You may have had a friend try to introduce you to a company looking for investors for a private offering or a PIPE transaction (private investment in public equity). Maybe you were even the person doing the introducing. If so, the issuer might have promised to pay you a commission. What happens when your prospect invests and the company does not pay? Based on the way New York courts have interpreted the law, the company could be entirely in the right, and you could be subject to a claim of violation of the securities laws.
A person acting as a “broker” must be with the Financial Industry Regulatory Authority (“FINRA”). While somewhat underutilized defense, FLLC and other security litigators have successfully defended issuers against claims for commissions because the plaintiff acted as an unregistered “broker.” A person acting as a “finder,” however, does not act as a “broker” and need not be registered. While also infrequently litigated, FLLC and other lawyers have succeeded in getting clients paid because they fell under the “finder’s exemption.”
The Securities Exchange Act of 1934 (the “Exchange Act”) is part of an extensive series of legislation designed “to protect investors … through regulation of transactions upon securities exchanges and in over-the-counter markets.” Section 15 of the Exchange Act specifically prohibits an unregistered person from acting as a “broker,” while section 29(b) of the Exchange Act makes void any contract that violates the Exchange Act. The question then is “who is a broker?” The Exchange Act defines a “broker” as “any person engaged in the business of effecting transactions in securities for the accounts of others.” Unhelpfully, the Exchange Act does not define either “effecting transactions” or “engaged in the business.” Knowing whether you are engaged in the business of effecting transactions is incredibly important, because if you are instead acting as a “finder,” you may be entitled to payment. Courts have held that distinguishing between a broker and finder “involves an evaluation of the quality and quantity of services rendered.” A finder “is required to introduce and bring the parties together, without any obligation or power to negotiate the transaction, in order to earn the finder’s fee.” A broker, on the other hand, will perform that same introduction, but “ordinarily also bring the parties to an agreement.”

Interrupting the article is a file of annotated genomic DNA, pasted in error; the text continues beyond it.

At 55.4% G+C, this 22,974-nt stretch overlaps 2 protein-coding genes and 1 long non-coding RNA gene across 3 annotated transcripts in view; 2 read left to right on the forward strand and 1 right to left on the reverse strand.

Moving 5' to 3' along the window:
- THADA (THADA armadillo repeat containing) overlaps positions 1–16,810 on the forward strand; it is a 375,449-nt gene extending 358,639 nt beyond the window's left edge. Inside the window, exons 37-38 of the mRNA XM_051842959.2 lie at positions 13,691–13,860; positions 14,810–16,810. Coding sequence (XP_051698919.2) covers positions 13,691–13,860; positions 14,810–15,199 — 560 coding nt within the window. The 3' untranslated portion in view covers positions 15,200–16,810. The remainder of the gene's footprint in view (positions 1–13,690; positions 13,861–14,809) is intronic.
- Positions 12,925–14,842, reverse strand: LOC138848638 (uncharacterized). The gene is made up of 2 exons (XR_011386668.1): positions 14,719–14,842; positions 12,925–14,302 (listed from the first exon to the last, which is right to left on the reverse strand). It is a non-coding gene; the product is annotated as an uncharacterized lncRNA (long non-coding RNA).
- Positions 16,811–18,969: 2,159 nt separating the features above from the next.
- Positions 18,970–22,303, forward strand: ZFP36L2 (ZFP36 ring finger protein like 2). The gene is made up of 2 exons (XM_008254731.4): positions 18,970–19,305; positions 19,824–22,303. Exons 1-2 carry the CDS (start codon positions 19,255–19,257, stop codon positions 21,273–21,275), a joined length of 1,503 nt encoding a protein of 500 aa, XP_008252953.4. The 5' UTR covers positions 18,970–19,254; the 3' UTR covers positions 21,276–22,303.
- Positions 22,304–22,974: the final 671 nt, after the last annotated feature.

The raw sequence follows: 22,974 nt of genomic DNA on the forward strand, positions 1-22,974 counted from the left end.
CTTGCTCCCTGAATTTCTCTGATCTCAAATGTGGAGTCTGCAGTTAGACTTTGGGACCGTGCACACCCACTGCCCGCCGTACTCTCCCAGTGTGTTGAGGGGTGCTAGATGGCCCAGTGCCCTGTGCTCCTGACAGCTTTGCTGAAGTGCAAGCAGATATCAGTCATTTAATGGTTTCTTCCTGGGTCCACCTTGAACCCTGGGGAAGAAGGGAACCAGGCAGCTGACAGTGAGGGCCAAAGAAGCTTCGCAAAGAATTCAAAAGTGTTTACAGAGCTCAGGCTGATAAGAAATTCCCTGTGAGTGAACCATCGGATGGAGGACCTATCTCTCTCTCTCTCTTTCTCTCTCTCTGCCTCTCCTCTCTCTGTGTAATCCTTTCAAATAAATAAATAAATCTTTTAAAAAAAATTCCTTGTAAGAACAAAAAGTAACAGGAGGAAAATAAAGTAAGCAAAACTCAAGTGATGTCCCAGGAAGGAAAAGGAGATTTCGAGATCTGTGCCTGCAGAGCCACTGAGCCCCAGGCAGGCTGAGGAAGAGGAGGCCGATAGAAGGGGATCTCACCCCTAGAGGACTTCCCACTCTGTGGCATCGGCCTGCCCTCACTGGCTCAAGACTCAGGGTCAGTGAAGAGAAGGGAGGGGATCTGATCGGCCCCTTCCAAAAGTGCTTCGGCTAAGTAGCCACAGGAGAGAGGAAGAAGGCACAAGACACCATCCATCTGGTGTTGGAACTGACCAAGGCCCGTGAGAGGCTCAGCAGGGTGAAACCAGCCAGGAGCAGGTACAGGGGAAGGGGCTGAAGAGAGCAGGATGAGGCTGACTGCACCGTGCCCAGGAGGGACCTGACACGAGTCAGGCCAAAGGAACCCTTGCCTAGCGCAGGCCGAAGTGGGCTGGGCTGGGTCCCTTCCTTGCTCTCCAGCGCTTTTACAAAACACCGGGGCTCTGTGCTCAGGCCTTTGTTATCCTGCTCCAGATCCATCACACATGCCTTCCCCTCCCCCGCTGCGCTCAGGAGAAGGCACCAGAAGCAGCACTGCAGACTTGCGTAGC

Courts have generally agreed that “merely bringing together the parties to transactions, even those involving the purchase and sale of securities, is not enough” to find a person acted as a broker. Rather, the person must have been involved at “key points in the chain of distribution,” such as participating in the negotiation, analyzing the issuer’s financial needs, discussing the details of the transaction and recommending an investment. A finder generally has far less involvement in the ultimate transaction quantitatively and qualitatively than a broker. Each case is different and courts in New York and elsewhere will take an in-depth look at the facts to determine whether a person was a broker or a finder. Beyond the scope here, but further complicating matters, each state has its own “Blue Sky Law” regulating securities that could come into play.
Unfortunately, the Exchange Act’s vague definitions create fact issues and uncertainty for finders, brokers and issuers alike. While the safest course is registration for a broker, the cost and administrative burden makes registration untenable for most. If you have questions about the broker/finder distinction or the right to payment for broker/finder services, please do not hesitate to contact us.